Playing with Gasoline

I’ve never had the pleasure of siphoning gas before, but it sounded much easier than disconnecting a line at the tank and trying to drain it that way.

Bulb Siphon
Bulb siphon costs about $5. Worth every penny, but not a penny more.

I bought a little pump siphon and set to work.

There wasn’t much gas in the tank, and it’s a long way down the fill tube. The tube that came with the siphon was all curled up in the package, a shape it liked just fine. Once it was inserted into the tank, it would curl back up and there was no telling how it was positioned. In the end, it took a couple of hours to siphon out about 6 gallons of fuel.

I had to sit in the street and hold the siphon absolutely still during this process, or I would loose suction in the hose, and as they say, I had to rinse and repeat. Sit very still in the roadway for a few hours and you will be surprised just how much traffic there is.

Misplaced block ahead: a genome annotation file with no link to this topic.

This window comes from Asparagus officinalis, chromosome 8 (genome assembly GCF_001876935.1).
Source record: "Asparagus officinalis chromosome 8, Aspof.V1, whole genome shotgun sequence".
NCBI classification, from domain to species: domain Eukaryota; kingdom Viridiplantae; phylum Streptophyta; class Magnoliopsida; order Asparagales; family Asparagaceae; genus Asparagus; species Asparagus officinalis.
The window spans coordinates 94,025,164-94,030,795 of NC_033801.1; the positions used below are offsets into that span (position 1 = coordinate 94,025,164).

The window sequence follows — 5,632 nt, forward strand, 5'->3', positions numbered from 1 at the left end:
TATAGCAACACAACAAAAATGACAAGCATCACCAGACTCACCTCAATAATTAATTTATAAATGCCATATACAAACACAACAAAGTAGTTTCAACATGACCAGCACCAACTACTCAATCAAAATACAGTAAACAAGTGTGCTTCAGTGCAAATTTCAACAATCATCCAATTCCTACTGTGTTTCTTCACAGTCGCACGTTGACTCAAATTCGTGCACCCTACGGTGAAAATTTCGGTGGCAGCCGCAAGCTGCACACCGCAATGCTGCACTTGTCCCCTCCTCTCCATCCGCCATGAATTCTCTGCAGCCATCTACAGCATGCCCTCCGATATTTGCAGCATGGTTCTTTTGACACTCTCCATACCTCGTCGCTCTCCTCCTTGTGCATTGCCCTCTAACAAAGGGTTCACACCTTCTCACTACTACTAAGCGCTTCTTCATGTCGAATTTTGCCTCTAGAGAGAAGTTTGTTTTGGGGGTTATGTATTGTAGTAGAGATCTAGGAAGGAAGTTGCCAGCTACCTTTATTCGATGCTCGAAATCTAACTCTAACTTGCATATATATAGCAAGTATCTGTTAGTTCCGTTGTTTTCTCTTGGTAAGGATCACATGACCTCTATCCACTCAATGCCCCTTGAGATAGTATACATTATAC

I poured in some fuel conditioner to help stabilize whatever might be remaining, then added 10 more gallons of fresh fuel. With the carburetor end of the fuel line stuck into an empty gas can, I cranked the engine long enough to pump about a half gallon through the system–enough, I think, to clear the lines of the old fuel.

New Fuel Filter
Old filter element on the top. Yep, it was time for a change.

For good measure, I changed out the fuel filter–the old one was pretty clogged with the varnish from the old fuel.

I’d like to say that I turned the key and she fired right up. But no dice. In fact, I added some starting fluid, turned the key and it ran for a few seconds–once almost a minute–on its own before dying.

My guess at this point–and I’m strictly guessing here–is the that carburetor is fouled from the old gas, perhaps exacerbated by me running the stale fuel through it with abandon when I was able to start it earlier this month. A carb rebuild kit is on the way from New Jersey.

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